Reefer Madness begin as a 1936 film financed by a church group entitled Tell Your Children about the dangers of marijuana use; it was later retitled and re-edited into the exploitation film we know today, screened throughout the ’40s and ’50s. Reefer Madness is considered to be one of the worst movies ever made, one that is “so bad, it’s good,” and it’s exaggerated scenes of behavior allegedly fueled by “weed” are unintentionally humorous.
Reefer Madness: The Musical, written by Dan Studney and Kevin Murphy, began its life in 1998 in Los Angeles, eventually having the misfortune of opening off-Broadway a few weeks after September 11, 2001; it ran for only about a month. There was still plenty of life in the material yet, as future productions and a 2005 film adaptation bare witness. Written and performed with tongue placed firmly in cheek, Reefer Madness: The Musical is perhaps a bit overlong (it doesn’t need the intermission), but its spirit is in the right place in the same vein as another musical based on a cult film, Little Shop of Horrors.
Alan Saunders is Jimmy, the lead of the show that goes from squeaky-clean to drug fiend with his first puff. Mr. Saunders has the kind of baby face that works for the part, all wide-eyed innocence and sweetness. He even looks “period” and dapper with his cap and preppy sweater, though his haircut is more suited to the ’50s than the ’30s. Still, his energy fuels the show to a large degree, and his likability factor is very high. Mr. Saunders is also created with the lighting design which is bold and saturated, well-suited to the material.
Julia Belle Ott is Jimmy’s girlfriend, Mary. Ms. Ott meets Mr. Saunders beat-for-beat in every department, and they have great chemistry. Even when a few of the ensemble members appeared to be just going through the paces (the Sunday matinee I attended had a lot of empty seats), Ms. Ott was sprightly and “on,” singing and bouncing along as if a full house was cheering her on.
Holly Ciampa as Mae owns “The Stuff,” one of the most memorable songs in the show. Ms. Ciampa knows that the song is outrageously exaggerated and funny, but she plays it with all seriousness, which only makes it funnier. Her blazing hair and flouncy muumuu are as much a part of her role as her world-weary expressions, and I only wish there was more of her in the show.
Alicia Brown is delightfully demented as young mother Sally, a woman of questionable maternal instinct. Ms. Brown has a scene where she giggles diabolically when asked about the location of her baby that is hilarious. Drea Blau also makes an impression in her silent role as the placard girl, looking a bit like Mae West as she prances across the stage holding up signs warning against the dangers of marijuana. Ms. Blau has a marvelous poker face that she uses to great effect.
Aside from some ensemble members who didn’t come off as consistently committed to their parts, Jim Bouyack as the lecturer was the only rather weak link in the cast. He sang perfectly fine and appeared engaged, but whenever he spoke he would stutter and flub, seemingly from trying too hard to be menacing in his delivery. The production also had moments where the transition from one scene to the next was slow and a bit sloppy.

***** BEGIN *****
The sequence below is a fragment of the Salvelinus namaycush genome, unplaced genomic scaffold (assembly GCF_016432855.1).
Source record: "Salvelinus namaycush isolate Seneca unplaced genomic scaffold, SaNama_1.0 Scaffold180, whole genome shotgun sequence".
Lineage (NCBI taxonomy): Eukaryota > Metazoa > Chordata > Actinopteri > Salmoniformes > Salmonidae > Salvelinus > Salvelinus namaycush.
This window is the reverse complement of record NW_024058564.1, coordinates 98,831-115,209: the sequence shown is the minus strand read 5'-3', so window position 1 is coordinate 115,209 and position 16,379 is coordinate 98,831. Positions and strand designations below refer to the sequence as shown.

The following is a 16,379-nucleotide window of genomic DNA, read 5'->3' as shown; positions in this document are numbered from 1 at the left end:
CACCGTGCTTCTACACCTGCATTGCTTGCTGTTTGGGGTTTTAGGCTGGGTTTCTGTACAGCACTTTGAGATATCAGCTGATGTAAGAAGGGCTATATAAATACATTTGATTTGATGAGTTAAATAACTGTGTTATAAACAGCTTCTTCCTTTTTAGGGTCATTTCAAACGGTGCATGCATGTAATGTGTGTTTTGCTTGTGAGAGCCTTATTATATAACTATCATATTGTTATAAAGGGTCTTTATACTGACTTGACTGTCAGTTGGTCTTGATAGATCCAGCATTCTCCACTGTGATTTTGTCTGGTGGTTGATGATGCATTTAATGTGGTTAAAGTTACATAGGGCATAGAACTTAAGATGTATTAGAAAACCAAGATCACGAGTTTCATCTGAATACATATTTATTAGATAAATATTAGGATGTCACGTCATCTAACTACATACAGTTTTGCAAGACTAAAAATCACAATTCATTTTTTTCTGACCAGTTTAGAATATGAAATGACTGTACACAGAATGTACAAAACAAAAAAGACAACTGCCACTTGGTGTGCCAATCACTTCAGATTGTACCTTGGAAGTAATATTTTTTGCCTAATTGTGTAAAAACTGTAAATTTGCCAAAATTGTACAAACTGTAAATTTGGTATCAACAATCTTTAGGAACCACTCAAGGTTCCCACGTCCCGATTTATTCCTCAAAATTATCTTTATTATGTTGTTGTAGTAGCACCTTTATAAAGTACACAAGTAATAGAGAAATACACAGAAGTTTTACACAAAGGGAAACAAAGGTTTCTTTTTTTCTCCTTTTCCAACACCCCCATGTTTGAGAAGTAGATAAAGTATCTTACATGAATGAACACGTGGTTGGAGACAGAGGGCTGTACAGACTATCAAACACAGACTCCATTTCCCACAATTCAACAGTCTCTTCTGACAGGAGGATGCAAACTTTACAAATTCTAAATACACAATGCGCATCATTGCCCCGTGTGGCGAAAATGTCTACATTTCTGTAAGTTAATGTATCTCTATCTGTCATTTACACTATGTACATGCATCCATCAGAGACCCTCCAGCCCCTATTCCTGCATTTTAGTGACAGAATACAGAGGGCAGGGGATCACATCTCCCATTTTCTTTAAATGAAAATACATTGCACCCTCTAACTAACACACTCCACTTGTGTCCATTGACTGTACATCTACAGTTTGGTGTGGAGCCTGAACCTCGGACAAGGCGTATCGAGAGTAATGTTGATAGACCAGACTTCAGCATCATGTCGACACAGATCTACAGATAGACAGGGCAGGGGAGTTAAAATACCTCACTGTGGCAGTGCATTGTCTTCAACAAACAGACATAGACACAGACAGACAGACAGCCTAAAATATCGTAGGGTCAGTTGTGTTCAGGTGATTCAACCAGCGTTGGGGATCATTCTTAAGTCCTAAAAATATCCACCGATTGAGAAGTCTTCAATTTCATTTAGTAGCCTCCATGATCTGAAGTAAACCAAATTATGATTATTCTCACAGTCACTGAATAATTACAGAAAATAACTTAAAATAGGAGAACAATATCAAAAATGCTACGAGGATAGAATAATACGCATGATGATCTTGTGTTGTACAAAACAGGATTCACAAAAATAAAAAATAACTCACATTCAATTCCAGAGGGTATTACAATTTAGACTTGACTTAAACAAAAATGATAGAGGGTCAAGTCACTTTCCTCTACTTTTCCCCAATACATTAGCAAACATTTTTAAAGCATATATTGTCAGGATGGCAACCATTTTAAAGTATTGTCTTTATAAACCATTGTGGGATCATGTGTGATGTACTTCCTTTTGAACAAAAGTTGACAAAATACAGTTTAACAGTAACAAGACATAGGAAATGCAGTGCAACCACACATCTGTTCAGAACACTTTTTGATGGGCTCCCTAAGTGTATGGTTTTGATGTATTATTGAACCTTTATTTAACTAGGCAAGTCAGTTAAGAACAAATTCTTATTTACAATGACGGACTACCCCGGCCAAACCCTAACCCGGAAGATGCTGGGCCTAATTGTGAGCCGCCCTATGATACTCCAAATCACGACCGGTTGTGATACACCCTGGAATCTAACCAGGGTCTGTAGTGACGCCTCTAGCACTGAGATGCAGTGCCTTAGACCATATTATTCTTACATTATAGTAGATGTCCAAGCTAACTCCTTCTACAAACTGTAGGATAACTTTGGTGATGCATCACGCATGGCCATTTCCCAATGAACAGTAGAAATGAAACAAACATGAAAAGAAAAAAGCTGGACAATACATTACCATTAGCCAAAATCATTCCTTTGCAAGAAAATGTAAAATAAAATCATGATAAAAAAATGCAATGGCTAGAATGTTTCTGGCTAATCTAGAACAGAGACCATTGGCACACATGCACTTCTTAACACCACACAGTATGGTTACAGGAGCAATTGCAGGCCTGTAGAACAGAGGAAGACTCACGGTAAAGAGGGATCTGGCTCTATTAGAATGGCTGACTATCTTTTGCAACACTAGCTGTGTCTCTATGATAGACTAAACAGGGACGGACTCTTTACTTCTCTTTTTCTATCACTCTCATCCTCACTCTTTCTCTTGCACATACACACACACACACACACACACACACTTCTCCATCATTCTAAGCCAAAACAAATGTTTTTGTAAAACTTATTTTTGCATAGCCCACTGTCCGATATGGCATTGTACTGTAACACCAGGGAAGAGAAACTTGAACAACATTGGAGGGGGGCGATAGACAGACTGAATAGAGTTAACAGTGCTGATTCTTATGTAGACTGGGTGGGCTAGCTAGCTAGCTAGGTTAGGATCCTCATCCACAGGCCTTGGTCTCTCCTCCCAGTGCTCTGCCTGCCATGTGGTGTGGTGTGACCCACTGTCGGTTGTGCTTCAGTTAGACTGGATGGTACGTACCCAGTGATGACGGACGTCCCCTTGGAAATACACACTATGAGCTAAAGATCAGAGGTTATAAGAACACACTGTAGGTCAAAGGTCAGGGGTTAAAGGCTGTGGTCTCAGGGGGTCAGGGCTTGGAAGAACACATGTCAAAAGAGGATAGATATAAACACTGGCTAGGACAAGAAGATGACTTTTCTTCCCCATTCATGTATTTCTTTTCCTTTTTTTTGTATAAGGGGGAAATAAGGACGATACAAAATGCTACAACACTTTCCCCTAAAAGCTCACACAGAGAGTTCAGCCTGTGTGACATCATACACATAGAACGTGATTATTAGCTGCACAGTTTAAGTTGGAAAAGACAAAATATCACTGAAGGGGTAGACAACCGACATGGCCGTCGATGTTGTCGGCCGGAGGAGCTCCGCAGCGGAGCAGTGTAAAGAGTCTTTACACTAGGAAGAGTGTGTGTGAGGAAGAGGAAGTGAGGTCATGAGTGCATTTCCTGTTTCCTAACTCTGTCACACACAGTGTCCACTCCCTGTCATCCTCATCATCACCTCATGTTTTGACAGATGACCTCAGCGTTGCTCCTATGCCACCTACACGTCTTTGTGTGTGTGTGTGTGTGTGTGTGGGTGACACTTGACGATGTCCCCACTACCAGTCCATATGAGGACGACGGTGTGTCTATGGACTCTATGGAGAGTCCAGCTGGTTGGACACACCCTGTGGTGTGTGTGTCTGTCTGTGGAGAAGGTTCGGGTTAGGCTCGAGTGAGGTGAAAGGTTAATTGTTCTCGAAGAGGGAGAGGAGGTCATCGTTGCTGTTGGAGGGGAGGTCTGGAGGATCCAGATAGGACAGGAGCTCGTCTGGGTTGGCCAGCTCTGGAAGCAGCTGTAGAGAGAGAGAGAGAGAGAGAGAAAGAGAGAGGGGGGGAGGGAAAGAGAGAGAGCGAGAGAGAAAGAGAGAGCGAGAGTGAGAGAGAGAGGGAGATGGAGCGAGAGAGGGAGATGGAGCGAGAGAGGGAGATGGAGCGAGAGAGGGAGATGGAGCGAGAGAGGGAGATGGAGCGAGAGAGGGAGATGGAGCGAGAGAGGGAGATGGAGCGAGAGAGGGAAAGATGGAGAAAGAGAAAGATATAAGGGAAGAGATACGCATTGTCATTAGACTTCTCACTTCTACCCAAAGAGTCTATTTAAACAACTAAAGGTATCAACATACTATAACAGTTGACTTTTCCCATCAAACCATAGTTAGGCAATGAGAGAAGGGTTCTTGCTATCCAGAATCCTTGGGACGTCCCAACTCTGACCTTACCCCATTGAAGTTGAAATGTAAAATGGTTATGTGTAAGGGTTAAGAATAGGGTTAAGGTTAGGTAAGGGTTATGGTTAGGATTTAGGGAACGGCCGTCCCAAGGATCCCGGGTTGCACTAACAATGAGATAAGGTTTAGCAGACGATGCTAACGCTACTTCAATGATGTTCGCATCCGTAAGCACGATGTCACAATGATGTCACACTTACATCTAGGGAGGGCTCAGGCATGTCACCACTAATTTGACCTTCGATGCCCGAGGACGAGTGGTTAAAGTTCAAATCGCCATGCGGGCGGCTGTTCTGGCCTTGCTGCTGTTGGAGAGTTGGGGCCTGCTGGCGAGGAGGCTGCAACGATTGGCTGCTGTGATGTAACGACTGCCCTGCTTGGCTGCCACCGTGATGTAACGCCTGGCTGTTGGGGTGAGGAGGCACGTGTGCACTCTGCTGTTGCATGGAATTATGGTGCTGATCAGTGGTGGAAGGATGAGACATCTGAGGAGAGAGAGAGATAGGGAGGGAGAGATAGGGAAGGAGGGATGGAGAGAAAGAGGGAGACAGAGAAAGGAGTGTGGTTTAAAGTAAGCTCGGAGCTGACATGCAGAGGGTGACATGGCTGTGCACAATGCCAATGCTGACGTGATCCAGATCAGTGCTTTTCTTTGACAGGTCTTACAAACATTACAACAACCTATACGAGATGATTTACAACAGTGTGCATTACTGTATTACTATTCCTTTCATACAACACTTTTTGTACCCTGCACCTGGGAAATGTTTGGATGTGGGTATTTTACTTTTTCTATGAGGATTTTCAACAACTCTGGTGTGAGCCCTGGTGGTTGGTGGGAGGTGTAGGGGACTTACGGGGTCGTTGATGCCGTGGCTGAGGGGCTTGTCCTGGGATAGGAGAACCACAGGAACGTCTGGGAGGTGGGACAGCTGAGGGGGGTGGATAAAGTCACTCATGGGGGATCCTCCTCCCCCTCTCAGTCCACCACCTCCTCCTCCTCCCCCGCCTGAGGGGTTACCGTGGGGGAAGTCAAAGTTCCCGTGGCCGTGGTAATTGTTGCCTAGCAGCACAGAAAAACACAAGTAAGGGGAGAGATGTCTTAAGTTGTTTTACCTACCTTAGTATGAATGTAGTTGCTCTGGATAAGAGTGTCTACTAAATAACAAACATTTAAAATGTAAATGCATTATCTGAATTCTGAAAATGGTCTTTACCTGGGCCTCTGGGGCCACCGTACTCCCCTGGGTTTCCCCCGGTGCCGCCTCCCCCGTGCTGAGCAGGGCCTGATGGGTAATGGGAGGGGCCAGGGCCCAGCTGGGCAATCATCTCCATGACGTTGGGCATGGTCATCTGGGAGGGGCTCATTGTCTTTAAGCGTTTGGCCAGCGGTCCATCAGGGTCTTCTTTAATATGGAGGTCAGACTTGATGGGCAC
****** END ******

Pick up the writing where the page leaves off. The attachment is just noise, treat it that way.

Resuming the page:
The only major drawback to the production was the sound. I know Axis is a nightclub, but the volume level that works for a crowded Saturday night of dancers is not pleasant for a Sunday afternoon matinee of theatre. To compensate for the high volume of the band the audio levels for the performers have been raised as well, resulting in a loud, unintelligible cacophony of sound. There were many songs in which I could only tell what the performers were singing by lip reading. I hope the sound design is modified depending on the audience as I heard comments from other patrons that they had issues with it as well.
The unequivocal highlight of the show is the orgy scene, worth the price of admission alone. The scene has the entire cast stripping down to their skivvies and engaging in simulated sexual activity, complete with a half-goat man as a kind of emcee. Though the scene is quite hilarious it also is rather beautiful, the cast full of people of all shapes and sizes grinding and fondling each other in Technicolor lights.
I enjoyed Reefer Madness: The Musical, probably more than I would’ve because I had a friend with me. Most of my theatregoing is done solo (no, really, it’s okay), but this is a show that screams out to be experienced by friends. Days later and my friend and I are still quoting lines and talking about the orgy scene. I look forward to Cyclodrama’s The Rocky Horror Show this fall.
Reefer Madness: The Musical continues through to August 8th in Axis Nightclub at 775 North High Street, and more information can be found at http://www.cyclodrama.com